When can women with early-stage breast cancer skip radiation after lumpectomy?

When can women with early-stage breast cancer skip radiation after lumpectomy?

Emerging research may allow more women with early-stage breast cancer to safely skip radiation therapy.

Women with early-stage breast cancer often choose a lumpectomy, which removes only the cancerous tissue and a thin portion of the surrounding healthy cells rather than the entire breast. Current cancer guidelines for most women under age 65 recommend lumpectomy with radiation therapy, which targets stray cancer cells that may cause breast cancer to return or spread to other parts of the body.

A new study presented at the 2022 annual meeting of the American Society of Clinical Oncology could eventually expand the option to skip radiation for some 55-year-old women. However, limitations in necessary tests could hinder this approach from spreading, according to a Harvard expert.

Reduced risk of breast cancer recurrence

Landmark 2004 ResearchReinforced by subsequent studies, cancer experts helped develop guidelines that identify women with early-stage breast cancer who can safely discard radiation after lumpectomy.

In general, this option is offered to women 65 years of age or older with small, non-aggressive cell tumors that have not spread to the lymph nodes. Medically, this is described as a T1N0 tumor, grade 1-2. Tumors must be estrogen receptor positive, which means that estrogen helps promote their growth. They must also have an adequate margin of normal tissue surrounding the cut tumor to ensure that all of the cancer has been removed. Instead, women who decide to skip radiation receive drugs known as endocrine therapy for five years. This prevents cancer cells from using hormones such as estrogen to grow and spread.

“This has been the standard of care for a long time in women 65 years of age or older. Now the debate is whether we can also omit radiation for a larger group of breast cancer patients. For example, can we take this approach in patients younger than 65 years old? If patients are chosen carefully?” says Dr. Nadine Tong, director of the Cancer Risk Prevention and Breast Cancer Prevention Program at Beth Israel Deaconess Medical Center.

What does the new evidence suggest?

New evidence suggests that younger women who have tumor features similar to those described above may also be able to forgo radiation without increasing the odds of recurrence. Instead, they will undergo endocrine therapy for five years.

The study included 500 women aged 55 and over With early-stage breast cancer similar to the established criteria for skipping radiation during treatment. It also allowed women to score if the margin of natural breast tissue removed was very thin (only 1 millimeter or larger). The analysis used an additional test on cancer cells removed during a lumpectomy to ensure that they were slow growing.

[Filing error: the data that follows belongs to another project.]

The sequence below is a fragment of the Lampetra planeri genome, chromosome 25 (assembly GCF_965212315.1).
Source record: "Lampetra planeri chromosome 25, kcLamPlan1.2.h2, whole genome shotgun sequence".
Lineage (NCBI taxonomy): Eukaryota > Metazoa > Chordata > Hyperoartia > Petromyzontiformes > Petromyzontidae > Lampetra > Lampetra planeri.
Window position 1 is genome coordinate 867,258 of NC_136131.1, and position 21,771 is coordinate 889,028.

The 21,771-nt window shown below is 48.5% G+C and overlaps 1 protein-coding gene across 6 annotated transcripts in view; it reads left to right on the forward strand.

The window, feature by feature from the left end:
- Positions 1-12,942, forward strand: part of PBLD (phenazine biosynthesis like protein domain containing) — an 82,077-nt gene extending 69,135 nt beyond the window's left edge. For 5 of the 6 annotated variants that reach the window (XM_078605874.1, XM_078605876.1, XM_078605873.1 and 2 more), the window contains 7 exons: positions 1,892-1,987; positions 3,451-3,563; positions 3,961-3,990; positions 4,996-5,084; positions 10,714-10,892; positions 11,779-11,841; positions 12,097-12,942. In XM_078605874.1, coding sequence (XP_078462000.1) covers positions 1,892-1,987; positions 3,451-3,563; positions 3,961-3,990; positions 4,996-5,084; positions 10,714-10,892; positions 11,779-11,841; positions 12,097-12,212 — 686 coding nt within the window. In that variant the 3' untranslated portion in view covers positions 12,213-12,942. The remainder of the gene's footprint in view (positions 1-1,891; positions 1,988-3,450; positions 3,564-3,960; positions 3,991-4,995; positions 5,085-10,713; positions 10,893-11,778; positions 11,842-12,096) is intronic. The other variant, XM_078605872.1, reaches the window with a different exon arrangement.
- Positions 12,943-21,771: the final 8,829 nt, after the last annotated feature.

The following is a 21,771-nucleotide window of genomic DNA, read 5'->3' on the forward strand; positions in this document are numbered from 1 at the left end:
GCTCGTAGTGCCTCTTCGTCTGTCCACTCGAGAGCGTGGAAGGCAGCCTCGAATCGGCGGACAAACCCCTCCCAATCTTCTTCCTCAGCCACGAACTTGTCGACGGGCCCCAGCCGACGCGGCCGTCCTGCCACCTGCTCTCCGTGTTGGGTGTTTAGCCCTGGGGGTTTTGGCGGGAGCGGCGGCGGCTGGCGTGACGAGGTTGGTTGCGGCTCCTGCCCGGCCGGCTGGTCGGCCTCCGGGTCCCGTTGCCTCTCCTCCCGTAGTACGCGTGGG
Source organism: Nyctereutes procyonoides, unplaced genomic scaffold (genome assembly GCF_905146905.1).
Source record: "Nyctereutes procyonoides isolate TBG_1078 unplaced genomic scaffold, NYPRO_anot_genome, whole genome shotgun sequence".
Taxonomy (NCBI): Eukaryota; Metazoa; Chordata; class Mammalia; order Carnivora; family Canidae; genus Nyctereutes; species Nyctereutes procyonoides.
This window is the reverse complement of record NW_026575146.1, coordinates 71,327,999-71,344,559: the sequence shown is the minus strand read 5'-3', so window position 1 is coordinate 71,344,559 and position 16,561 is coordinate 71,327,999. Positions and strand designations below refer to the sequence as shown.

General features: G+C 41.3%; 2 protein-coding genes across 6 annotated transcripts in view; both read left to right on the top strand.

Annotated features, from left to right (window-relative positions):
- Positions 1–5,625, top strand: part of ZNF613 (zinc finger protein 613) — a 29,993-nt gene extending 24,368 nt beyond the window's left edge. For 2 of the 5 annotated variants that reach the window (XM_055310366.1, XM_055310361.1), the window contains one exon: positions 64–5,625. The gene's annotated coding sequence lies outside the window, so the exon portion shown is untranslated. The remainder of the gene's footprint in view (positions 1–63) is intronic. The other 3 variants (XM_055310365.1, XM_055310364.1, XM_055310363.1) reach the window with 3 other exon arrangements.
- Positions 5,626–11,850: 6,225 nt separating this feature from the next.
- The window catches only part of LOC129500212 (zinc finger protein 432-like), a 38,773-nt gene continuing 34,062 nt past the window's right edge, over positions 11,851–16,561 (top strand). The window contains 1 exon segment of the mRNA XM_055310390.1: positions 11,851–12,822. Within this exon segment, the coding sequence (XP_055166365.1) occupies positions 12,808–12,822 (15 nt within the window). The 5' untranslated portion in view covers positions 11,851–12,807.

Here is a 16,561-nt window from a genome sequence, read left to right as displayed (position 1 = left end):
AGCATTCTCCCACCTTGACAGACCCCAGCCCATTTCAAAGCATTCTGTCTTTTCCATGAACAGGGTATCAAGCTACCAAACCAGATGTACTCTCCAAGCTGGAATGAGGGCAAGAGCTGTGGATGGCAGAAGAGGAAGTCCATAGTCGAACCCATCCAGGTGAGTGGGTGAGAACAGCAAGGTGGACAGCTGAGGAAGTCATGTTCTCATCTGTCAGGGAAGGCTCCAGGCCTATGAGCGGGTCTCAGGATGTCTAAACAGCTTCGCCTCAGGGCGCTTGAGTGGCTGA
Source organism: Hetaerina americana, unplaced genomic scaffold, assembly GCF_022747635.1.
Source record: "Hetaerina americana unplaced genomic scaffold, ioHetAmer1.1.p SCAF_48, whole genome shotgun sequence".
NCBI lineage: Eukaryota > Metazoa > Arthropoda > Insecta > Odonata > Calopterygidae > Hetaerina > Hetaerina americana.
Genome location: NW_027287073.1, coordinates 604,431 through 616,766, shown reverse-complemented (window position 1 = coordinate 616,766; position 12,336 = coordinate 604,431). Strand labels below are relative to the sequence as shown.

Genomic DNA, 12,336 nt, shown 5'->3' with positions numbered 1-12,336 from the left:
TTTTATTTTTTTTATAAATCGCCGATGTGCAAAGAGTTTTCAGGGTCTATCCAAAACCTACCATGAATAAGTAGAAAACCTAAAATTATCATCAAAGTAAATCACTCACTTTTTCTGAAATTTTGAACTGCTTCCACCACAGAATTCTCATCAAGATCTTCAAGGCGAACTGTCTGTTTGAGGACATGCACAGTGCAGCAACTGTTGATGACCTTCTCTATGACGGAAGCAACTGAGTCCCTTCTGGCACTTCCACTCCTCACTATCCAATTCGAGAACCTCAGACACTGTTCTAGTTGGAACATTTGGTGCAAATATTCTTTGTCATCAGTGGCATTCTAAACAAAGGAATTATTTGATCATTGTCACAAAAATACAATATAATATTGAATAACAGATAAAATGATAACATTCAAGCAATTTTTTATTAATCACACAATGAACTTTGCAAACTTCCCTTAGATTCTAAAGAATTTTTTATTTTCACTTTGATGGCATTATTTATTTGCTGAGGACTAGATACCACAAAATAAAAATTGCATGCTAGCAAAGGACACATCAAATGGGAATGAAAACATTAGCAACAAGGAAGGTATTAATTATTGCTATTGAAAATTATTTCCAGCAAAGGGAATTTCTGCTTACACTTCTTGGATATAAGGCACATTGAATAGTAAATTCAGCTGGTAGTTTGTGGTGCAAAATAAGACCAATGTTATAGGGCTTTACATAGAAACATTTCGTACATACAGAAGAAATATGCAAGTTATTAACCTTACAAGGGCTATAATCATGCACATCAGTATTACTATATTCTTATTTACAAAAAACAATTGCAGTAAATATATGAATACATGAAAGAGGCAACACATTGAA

Over an average follow-up of five years, the study revealed that the rate of breast cancer recurrence in the same breast was 2.3% in women who skipped radiation after a lumpectomy and took endocrine blockers instead — the same rate expected with radiation use, which Dr. Tong says It is impressive. “Most recurrences will occur within five years. If they are reproducible, the results could point to a new set of criteria for radiation avoidance.”

Promising results, but there are still huge obstacles

The results of the study are preliminary, and more rigorous research is needed to confirm its findings. There is an additional barrier that makes it difficult to translate these trial results into clinical practice: The reliability of the test used in the study to show that the cancers were slow-growing – called Ki67 – varies, and many hospitals do not routinely use it to evaluate breast tumors.

“It will help evaluate the results of other studies that omitted radiation to feel confident that we have identified additional patients with invasive breast cancer for whom radiation can be safely omitted,” Dr. Tong says. “Some of these studies use molecular testing to assess features of breast cancer, and we are awaiting results from these trials as well.”

Questions to ask your cancer team

For women with early-stage breast cancer who want to know if radiation is necessary after lumpectomy surgery, Dr. Tong suggests asking the oncology team the following questions:

  • Does my type of tumor meet the criteria for avoiding radiation therapy? If not, then why? “I think many radiation oncologists don’t usually ask that question,” Dr. Tong says.
  • What is the probability that the tumor will come back if I receive radiation or not? If you have the choice, Dr. Tong says, it’s important to understand the difference in the odds of recurrence or treatment.
  • Will I need to take medication instead of being exposed to radiation? If so, for how long and what are the possible side effects?
  • What are the possible side effects if I undergo radiation? She explains, “Radiation can cause redness, like breast burning, and the treated breast can shrink a little over time. Ask about short- and long-term side effects.”

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